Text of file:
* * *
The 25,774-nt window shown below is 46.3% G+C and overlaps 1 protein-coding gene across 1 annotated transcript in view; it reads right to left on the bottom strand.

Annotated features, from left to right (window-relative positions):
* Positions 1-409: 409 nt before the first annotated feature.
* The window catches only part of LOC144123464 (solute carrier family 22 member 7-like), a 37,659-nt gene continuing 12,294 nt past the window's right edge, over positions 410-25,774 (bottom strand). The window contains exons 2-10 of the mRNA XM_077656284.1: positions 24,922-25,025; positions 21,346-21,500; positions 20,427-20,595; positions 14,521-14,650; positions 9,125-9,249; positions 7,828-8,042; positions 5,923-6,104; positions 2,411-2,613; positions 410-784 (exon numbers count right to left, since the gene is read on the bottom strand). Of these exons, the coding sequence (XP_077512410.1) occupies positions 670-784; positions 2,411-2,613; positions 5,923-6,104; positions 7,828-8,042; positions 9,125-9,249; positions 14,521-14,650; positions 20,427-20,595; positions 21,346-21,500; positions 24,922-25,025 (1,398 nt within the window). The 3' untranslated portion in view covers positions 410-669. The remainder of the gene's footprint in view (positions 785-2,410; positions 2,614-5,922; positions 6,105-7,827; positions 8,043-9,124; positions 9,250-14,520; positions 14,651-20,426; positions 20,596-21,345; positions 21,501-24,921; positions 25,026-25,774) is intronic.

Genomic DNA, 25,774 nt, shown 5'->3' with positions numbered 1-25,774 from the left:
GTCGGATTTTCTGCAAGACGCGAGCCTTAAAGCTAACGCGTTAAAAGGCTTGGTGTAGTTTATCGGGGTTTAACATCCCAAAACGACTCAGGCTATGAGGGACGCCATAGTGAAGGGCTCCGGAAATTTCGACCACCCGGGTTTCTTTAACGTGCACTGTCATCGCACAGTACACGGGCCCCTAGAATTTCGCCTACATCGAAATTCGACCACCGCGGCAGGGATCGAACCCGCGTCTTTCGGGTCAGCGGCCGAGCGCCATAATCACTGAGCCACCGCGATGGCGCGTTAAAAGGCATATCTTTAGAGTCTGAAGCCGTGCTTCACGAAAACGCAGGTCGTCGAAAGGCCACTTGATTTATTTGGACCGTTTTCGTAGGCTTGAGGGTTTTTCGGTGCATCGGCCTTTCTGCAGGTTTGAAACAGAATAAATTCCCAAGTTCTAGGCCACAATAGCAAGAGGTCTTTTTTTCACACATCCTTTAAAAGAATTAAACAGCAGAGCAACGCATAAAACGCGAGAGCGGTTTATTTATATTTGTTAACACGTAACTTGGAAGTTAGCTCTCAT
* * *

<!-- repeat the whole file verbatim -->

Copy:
The 25,774-nt window shown below is 46.3% G+C and overlaps 1 protein-coding gene across 1 annotated transcript in view; it reads right to left on the bottom strand.

Annotated features, from left to right (window-relative positions):
* Positions 1-409: 409 nt before the first annotated feature.
* The window catches only part of LOC144123464 (solute carrier family 22 member 7-like), a 37,659-nt gene continuing 12,294 nt past the window's right edge, over positions 410-25,774 (bottom strand). The window contains exons 2-10 of the mRNA XM_077656284.1: positions 24,922-25,025; positions 21,346-21,500; positions 20,427-20,595; positions 14,521-14,650; positions 9,125-9,249; positions 7,828-8,042; positions 5,923-6,104; positions 2,411-2,613; positions 410-784 (exon numbers count right to left, since the gene is read on the bottom strand). Of these exons, the coding sequence (XP_077512410.1) occupies positions 670-784; positions 2,411-2,613; positions 5,923-6,104; positions 7,828-8,042; positions 9,125-9,249; positions 14,521-14,650; positions 20,427-20,595; positions 21,346-21,500; positions 24,922-25,025 (1,398 nt within the window). The 3' untranslated portion in view covers positions 410-669. The remainder of the gene's footprint in view (positions 785-2,410; positions 2,614-5,922; positions 6,105-7,827; positions 8,043-9,124; positions 9,250-14,520; positions 14,651-20,426; positions 20,596-21,345; positions 21,501-24,921; positions 25,026-25,774) is intronic.

Genomic DNA, 25,774 nt, shown 5'->3' with positions numbered 1-25,774 from the left:
GTCGGATTTTCTGCAAGACGCGAGCCTTAAAGCTAACGCGTTAAAAGGCTTGGTGTAGTTTATCGGGGTTTAACATCCCAAAACGACTCAGGCTATGAGGGACGCCATAGTGAAGGGCTCCGGAAATTTCGACCACCCGGGTTTCTTTAACGTGCACTGTCATCGCACAGTACACGGGCCCCTAGAATTTCGCCTACATCGAAATTCGACCACCGCGGCAGGGATCGAACCCGCGTCTTTCGGGTCAGCGGCCGAGCGCCATAATCACTGAGCCACCGCGATGGCGCGTTAAAAGGCATATCTTTAGAGTCTGAAGCCGTGCTTCACGAAAACGCAGGTCGTCGAAAGGCCACTTGATTTATTTGGACCGTTTTCGTAGGCTTGAGGGTTTTTCGGTGCATCGGCCTTTCTGCAGGTTTGAAACAGAATAAATTCCCAAGTTCTAGGCCACAATAGCAAGAGGTCTTTTTTTCACACATCCTTTAAAAGAATTAAACAGCAGAGCAACGCATAAAACGCGAGAGCGGTTTATTTATATTTGTTAACACGTAACTTGGAAGTTAGCTCTCAT